The idea that the highly mixed results of the Dictator game prove or disprove rationality in economics is not widely accepted. Results offer both support of the classical assumptions and notable exception which have led to improved holistic economic models of behavior. Some authors have suggested that giving in the dictator game does not entail that individuals wish to maximize others' benefit (altruism). Instead they suggest that individuals have some negative utility associated with being seen as greedy, and are avoiding this judgment by the experimenter. Some experiments have been performed to test this hypothesis with mixed results.
Further experiments testing experimental effects have been performed. Bardsley has performed experiments where individuals are given the opportunity to give money, give nothing, or take money from the respondent. In these cases most individuals far from showing altruism actually take money. And comparing the taking games with dictator games which start from the same endowments, most people who give in the dictator game would take in a taking game. Bardsley suggests two interpretations for these results. First, it may be that the range of options provides different cues to experimental subjects about what is expected of them. "Subjects might perceive dictator games as being about giving, since they can either do nothing or give, and so ask themselves how much to give. Whilst the taking game... might appear to be about taking for analogous reasons, so subjects ask themselves how much to take." On this interpretation dictator game giving is a response to demand characteristics of the experiment. Second, subjects' behavior may be affected by a kind of framing effect. What a subject considers to be an appropriately kind behavior depends on the range of behaviors available. In the taking game, the range includes worse alternatives than the dictator game. As a result giving less, or even taking, may appear equally kind.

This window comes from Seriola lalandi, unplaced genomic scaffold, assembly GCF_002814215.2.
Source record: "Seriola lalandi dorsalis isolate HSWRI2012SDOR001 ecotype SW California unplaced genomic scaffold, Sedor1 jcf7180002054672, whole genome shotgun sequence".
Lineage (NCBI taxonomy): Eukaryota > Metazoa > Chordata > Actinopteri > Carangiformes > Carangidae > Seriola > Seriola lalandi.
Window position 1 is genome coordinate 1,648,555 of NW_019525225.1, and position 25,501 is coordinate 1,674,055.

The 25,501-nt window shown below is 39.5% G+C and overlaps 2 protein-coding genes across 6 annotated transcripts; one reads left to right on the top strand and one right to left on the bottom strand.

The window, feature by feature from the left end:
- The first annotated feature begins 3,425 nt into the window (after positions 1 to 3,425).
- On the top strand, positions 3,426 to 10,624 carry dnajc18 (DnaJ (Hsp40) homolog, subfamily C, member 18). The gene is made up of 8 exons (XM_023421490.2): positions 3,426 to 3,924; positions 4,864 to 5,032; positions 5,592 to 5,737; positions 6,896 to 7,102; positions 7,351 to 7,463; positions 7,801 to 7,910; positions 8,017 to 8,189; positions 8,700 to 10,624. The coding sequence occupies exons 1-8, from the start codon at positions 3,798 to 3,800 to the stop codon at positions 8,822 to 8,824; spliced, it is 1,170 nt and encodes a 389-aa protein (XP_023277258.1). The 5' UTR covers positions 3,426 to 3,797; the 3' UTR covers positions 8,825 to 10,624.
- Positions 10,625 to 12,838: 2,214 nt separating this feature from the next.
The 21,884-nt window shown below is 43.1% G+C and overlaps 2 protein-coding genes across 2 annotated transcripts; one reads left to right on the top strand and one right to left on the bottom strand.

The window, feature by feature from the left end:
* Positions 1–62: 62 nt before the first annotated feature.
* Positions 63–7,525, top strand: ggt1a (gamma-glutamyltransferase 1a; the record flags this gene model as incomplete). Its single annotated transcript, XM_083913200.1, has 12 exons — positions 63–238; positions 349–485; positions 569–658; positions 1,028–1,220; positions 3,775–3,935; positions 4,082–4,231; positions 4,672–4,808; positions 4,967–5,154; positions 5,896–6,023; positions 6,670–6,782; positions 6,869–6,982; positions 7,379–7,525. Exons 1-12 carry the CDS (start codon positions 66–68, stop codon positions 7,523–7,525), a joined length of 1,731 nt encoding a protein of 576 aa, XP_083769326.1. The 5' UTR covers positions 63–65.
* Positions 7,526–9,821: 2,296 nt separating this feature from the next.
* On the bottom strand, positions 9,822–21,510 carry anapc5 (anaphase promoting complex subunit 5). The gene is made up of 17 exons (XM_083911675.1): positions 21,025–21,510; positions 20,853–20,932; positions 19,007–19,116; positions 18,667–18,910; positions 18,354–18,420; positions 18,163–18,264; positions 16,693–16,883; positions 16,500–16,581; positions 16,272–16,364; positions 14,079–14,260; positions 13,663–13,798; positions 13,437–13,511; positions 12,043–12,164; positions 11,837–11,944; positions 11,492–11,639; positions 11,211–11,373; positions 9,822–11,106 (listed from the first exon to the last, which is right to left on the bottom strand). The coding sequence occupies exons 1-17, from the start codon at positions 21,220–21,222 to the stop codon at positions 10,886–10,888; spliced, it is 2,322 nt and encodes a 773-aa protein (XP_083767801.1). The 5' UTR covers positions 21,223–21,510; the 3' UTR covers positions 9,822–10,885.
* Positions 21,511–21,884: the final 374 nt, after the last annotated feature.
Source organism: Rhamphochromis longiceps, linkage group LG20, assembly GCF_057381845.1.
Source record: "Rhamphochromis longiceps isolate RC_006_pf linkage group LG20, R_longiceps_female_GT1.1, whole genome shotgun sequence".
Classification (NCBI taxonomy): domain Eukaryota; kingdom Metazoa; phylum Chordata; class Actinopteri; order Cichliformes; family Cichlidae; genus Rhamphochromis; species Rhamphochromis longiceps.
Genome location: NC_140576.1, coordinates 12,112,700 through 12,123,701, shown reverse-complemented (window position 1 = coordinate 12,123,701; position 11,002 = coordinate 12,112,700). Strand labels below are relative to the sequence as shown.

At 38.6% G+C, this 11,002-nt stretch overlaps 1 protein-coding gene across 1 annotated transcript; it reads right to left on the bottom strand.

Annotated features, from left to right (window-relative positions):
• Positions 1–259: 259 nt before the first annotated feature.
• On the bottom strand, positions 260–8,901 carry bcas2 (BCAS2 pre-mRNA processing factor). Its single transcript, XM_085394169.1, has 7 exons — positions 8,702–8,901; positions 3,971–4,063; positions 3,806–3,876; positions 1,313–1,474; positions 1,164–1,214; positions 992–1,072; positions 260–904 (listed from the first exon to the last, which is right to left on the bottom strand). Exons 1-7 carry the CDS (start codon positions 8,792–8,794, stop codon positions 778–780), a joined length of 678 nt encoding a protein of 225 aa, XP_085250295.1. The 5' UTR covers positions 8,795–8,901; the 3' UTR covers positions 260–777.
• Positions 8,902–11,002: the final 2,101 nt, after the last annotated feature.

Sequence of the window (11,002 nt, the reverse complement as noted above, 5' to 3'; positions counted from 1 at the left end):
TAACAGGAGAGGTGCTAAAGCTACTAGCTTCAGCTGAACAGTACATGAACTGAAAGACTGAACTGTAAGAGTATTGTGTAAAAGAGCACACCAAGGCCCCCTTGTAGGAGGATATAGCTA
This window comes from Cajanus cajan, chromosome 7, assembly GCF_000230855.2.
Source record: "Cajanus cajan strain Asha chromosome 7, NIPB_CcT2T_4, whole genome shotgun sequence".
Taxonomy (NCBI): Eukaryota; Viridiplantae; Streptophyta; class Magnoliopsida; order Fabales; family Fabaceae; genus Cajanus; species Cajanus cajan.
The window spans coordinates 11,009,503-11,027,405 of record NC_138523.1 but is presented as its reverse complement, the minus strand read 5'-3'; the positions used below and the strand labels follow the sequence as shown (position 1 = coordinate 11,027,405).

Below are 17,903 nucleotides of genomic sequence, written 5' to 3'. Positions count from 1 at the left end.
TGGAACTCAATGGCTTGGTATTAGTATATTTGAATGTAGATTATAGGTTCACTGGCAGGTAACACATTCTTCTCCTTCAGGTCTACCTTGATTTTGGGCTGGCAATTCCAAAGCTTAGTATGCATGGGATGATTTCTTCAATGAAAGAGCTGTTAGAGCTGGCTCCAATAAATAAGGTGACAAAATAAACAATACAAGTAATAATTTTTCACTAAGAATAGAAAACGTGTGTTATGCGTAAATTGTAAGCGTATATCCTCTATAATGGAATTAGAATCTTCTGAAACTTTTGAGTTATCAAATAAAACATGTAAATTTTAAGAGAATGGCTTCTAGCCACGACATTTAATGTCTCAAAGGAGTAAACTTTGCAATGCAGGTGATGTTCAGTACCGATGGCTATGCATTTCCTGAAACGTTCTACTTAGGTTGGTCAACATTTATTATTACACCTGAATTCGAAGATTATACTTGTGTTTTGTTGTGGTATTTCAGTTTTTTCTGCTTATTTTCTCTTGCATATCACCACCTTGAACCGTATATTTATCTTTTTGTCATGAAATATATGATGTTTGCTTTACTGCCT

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Famous quotes containing the word challenges:
“The approval of the public is to be avoided like the plague. It is absolutely essential to keep the public from entering if one wishes to avoid confusion. I must add that the public must be kept panting in expectation at the gate by a system of challenges and provocations.”
—André Breton (18961966)
“A powerful idea communicates some of its strength to him who challenges it.”
—Marcel Proust (18711922)